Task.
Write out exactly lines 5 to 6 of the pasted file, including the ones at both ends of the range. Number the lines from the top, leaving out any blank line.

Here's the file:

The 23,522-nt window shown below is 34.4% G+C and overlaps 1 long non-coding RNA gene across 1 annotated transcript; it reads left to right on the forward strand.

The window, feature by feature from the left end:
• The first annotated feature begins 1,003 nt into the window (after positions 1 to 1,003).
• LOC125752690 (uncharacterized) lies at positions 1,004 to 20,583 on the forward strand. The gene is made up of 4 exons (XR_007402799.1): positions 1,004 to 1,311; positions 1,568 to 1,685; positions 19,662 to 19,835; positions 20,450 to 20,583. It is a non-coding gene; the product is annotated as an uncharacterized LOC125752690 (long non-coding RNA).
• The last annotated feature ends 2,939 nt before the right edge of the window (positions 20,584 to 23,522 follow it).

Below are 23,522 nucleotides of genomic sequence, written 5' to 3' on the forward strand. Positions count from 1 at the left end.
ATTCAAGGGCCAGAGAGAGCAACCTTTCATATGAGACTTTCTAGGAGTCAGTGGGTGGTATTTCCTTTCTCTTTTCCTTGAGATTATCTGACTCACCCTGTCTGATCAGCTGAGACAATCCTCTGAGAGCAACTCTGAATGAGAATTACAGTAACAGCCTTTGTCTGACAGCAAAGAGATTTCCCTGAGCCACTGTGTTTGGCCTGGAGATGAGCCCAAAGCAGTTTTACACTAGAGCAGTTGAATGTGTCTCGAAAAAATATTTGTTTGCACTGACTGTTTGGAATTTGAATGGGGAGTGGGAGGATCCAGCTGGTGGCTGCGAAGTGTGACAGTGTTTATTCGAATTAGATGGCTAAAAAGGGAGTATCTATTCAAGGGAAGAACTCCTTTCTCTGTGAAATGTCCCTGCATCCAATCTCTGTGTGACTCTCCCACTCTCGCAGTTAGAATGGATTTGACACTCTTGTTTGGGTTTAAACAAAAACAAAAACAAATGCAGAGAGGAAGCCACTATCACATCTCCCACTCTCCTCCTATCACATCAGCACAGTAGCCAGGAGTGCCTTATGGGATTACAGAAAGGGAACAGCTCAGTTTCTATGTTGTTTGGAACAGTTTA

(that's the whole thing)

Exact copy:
• The last annotated feature ends 2,939 nt before the right edge of the window (positions 20,584 to 23,522 follow it).

Below are 23,522 nucleotides of genomic sequence, written 5' to 3' on the forward strand. Positions count from 1 at the left end.